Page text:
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Income and neighbourhood deprivation in relation to obesity in urban dwelling children 0–12 years of age: a cross-sectional study from 2013 to 2019
  1. Laura N Anderson1,2,
  2. Tooba Fatima1,
  3. Bindra Shah1,
  4. Brendan T. Smith3,4,
  5. Anne E. Fuller1,5,
  6. Cornelia M Borkhoff2,4,
  7. Charles D G Keown-Stoneman4,6,
  8. Jonathon L. Maguire4,5,6,7,
  9. Catherine S. Birken2,5,7,8
  1. 1Health Research Methods, Evidence, and Impact, McMaster University, Hamilton, Ontario, Canada
  2. 2Child Health Evaluative Sciences, The Hospital for Sick Children Research Institute, Toronto, Ontario, Canada
  3. 3Public Health Ontario, Toronto, Ontario, Canada
  4. 4Dalla Lana School of Public Health, University of Toronto, Toronto, Ontario, Canada
  5. 5Department of Pediatrics, University of Toronto, Toronto, Ontario, Canada
  6. 6Li Ka Shing Knowledge Institute, St. Michael’s Hospital, Toronto, Ontario, Canada
  7. 7Department of Nutritional Sciences, University of Toronto, Toronto, Ontario, Canada
  8. 8Paediatric Medicine, The Hospital for Sick Children, Toronto, Ontario, Canada
  1. Correspondence to Dr Laura N Anderson, Health Research Methods, Evidence, and Impact, McMaster University, Hamilton, Canada; LN.Anderson{at}mcmaster.ca

Abstract

Background Childhood obesity is a major public health concern. This study evaluated the independent and joint associations of family-level income, neighbourhood-level income and neighbourhood deprivation, in relation to child obesity.

Methods A cross-sectional study was conducted in children ≤12 years of age from TARGet Kids! primary care network (Greater Toronto Area, 2013–2019). Parent-reported family income was compared with median neighbourhood income and neighbourhood deprivation measured using the Ontario Marginalization Index. Children’s height and weight were measured and body mass index (BMI) z-scores (zBMI) were calculated. ORs and 95% CIs were estimated for the three exposure variables separately using multilevel multinomial logistic regression models with zBMI categories as the outcome, adjusting in model 1 for age, sex, ethnicity and number of family members and in model 2 adding family income. A joint measure was derived combining income and deprivation measures.

Results A total of 5962 children were included. Low family income (Q1 vs Q5: OR=4.69, 95% CI 2.65 to 8.29), low neighbourhood income (Q1 vs Q5: OR=2.18, 95% CI 1.33 to 3.58) and high neighbourhood deprivation (Q1 vs Q5: OR=2.45, 95% CI 1.52 to 3.95) were each associated with increased OR of child obesity. However, after adjustment for family income, the association for both neighbourhood income (OR=1.39, 95% CI 0.82 to 2.34) and deprivation (OR=1.56, 95% CI 0.94 to 2.58) and obesity was attenuated. Children from low-income families living in low-income or high deprivation neighbourhoods had higher OR of obesity.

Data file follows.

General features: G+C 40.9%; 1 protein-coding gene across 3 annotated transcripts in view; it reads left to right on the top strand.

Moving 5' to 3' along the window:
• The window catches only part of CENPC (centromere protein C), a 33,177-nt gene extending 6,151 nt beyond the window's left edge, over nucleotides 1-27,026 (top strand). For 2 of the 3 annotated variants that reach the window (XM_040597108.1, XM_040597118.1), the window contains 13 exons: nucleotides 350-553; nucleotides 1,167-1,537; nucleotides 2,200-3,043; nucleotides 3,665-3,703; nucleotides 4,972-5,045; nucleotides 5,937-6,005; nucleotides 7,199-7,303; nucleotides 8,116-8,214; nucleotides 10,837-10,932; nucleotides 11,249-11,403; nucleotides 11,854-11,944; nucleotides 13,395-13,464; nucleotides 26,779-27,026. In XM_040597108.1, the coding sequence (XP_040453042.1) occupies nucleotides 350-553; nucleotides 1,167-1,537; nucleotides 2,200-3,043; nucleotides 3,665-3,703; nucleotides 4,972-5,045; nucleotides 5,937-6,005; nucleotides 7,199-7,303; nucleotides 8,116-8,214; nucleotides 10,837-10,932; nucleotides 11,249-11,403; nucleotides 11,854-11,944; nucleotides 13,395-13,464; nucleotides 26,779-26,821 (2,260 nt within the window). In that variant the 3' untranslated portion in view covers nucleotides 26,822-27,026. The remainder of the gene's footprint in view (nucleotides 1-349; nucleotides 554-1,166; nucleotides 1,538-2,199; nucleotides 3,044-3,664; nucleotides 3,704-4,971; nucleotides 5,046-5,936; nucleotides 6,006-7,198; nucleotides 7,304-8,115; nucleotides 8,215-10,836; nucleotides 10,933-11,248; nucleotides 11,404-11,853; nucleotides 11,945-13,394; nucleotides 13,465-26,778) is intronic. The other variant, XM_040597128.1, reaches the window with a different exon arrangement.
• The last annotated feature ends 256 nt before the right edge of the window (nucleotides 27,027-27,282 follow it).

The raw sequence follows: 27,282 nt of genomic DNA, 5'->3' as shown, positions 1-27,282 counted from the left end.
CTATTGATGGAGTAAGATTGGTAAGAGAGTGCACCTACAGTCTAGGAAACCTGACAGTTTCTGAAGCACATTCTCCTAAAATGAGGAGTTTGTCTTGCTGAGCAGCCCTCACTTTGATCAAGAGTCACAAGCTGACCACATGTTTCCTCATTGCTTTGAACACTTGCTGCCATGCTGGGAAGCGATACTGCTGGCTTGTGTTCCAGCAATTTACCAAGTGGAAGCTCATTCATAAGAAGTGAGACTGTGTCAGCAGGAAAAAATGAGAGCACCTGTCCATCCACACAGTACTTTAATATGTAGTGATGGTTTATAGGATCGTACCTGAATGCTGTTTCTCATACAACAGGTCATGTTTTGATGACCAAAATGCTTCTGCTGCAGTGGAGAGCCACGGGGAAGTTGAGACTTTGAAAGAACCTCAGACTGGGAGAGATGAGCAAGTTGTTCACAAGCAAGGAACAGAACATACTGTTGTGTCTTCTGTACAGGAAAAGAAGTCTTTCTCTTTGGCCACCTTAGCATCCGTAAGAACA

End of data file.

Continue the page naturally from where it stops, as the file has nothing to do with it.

Conclusion Child obesity was independently associated with low family-level income and a joint measure suggests that neighbourhood also matters. Socioeconomic inequalities at both individual and neighbourhood levels should be addressed in childhood obesity interventions.

  • obesity
  • child health
  • epidemiology
  • poverty
  • social epidemiology

Data availability statement

Data are available upon reasonable request.

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Data availability statement

Data are available upon reasonable request.

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Footnotes

  • Twitter @AndersonLauraN

  • Collaborators The TARGet Kids! Collaboration.

  • Contributors LNA, TF, BShah and CDGK-S contributed to the statistical analysis. AF, CMB, BSmith, LNA, JM and CB contributed to the design and interpretation of study results. All authors read and revised the manuscript.

  • Funding Funding for this study was obtained from the Canadian Institutes of Health Research.

  • Competing interests None declared.

  • Provenance and peer review Not commissioned; externally peer reviewed.

  • Supplemental material This content has been supplied by the author(s). It has not been vetted by BMJ Publishing Group Limited (BMJ) and may not have been peer-reviewed. Any opinions or recommendations discussed are solely those of the author(s) and are not endorsed by BMJ. BMJ disclaims all liability and responsibility arising from any reliance placed on the content. Where the content includes any translated material, BMJ does not warrant the accuracy and reliability of the translations (including but not limited to local regulations, clinical guidelines, terminology, drug names and drug dosages), and is not responsible for any error and/or omissions arising from translation and adaptation or otherwise.

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